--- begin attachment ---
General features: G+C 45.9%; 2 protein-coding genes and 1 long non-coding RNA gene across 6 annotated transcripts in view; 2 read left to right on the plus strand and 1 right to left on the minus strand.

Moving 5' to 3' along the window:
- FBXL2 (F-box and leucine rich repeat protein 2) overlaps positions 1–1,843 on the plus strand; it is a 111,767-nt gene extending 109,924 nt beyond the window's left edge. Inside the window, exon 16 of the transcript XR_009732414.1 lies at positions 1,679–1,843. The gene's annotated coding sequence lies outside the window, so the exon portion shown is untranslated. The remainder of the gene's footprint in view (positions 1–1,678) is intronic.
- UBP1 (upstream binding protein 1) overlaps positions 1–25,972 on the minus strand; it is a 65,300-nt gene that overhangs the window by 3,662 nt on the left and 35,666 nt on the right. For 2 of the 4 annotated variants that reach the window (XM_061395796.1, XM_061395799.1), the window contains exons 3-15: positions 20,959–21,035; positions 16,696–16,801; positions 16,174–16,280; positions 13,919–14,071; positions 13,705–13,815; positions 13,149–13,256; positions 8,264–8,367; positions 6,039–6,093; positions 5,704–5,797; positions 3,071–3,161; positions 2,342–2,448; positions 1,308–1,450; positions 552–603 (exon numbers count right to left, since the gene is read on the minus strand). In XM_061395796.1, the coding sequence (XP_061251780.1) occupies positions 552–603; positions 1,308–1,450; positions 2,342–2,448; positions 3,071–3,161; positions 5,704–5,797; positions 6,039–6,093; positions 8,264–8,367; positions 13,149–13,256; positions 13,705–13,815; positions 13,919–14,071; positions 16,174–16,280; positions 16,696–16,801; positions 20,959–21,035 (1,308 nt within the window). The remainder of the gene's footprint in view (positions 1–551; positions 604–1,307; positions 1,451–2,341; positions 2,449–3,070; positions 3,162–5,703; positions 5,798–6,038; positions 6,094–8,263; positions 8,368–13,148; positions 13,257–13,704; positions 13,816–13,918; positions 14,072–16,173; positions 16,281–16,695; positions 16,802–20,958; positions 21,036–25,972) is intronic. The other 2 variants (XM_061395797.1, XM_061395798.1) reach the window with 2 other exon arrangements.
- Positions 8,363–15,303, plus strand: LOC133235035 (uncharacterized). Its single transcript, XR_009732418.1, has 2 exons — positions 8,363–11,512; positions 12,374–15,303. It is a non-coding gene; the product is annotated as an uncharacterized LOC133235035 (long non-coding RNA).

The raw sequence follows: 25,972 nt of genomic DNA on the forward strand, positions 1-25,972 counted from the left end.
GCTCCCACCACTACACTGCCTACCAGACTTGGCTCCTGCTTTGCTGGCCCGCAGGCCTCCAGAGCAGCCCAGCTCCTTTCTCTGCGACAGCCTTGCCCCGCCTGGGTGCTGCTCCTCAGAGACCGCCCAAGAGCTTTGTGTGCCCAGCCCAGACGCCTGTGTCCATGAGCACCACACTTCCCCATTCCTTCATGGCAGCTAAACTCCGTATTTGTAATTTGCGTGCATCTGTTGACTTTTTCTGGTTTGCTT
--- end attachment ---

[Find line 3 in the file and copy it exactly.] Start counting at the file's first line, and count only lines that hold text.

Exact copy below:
- FBXL2 (F-box and leucine rich repeat protein 2) overlaps positions 1–1,843 on the plus strand; it is a 111,767-nt gene extending 109,924 nt beyond the window's left edge. Inside the window, exon 16 of the transcript XR_009732414.1 lies at positions 1,679–1,843. The gene's annotated coding sequence lies outside the window, so the exon portion shown is untranslated. The remainder of the gene's footprint in view (positions 1–1,678) is intronic.